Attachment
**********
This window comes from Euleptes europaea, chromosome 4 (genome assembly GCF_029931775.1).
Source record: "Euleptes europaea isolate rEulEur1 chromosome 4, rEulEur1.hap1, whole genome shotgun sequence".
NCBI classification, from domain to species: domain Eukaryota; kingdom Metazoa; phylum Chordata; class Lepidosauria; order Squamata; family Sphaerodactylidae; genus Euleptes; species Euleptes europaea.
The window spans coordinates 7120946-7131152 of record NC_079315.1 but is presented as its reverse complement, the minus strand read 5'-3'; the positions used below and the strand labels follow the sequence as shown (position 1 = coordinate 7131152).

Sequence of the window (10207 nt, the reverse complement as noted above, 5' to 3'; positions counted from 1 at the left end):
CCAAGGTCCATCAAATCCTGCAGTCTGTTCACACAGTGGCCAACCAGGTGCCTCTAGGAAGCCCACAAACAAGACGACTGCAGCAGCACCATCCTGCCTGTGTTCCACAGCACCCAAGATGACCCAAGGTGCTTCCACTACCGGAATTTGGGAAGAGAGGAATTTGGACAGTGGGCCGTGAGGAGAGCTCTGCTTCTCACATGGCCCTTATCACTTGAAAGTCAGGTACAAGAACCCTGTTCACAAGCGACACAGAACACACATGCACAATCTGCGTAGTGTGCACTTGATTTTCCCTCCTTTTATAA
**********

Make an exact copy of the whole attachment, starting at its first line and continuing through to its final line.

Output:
This window comes from Euleptes europaea, chromosome 4 (genome assembly GCF_029931775.1).
Source record: "Euleptes europaea isolate rEulEur1 chromosome 4, rEulEur1.hap1, whole genome shotgun sequence".
NCBI classification, from domain to species: domain Eukaryota; kingdom Metazoa; phylum Chordata; class Lepidosauria; order Squamata; family Sphaerodactylidae; genus Euleptes; species Euleptes europaea.
The window spans coordinates 7120946-7131152 of record NC_079315.1 but is presented as its reverse complement, the minus strand read 5'-3'; the positions used below and the strand labels follow the sequence as shown (position 1 = coordinate 7131152).

Sequence of the window (10207 nt, the reverse complement as noted above, 5' to 3'; positions counted from 1 at the left end):
CCAAGGTCCATCAAATCCTGCAGTCTGTTCACACAGTGGCCAACCAGGTGCCTCTAGGAAGCCCACAAACAAGACGACTGCAGCAGCACCATCCTGCCTGTGTTCCACAGCACCCAAGATGACCCAAGGTGCTTCCACTACCGGAATTTGGGAAGAGAGGAATTTGGACAGTGGGCCGTGAGGAGAGCTCTGCTTCTCACATGGCCCTTATCACTTGAAAGTCAGGTACAAGAACCCTGTTCACAAGCGACACAGAACACACATGCACAATCTGCGTAGTGTGCACTTGATTTTCCCTCCTTTTATAA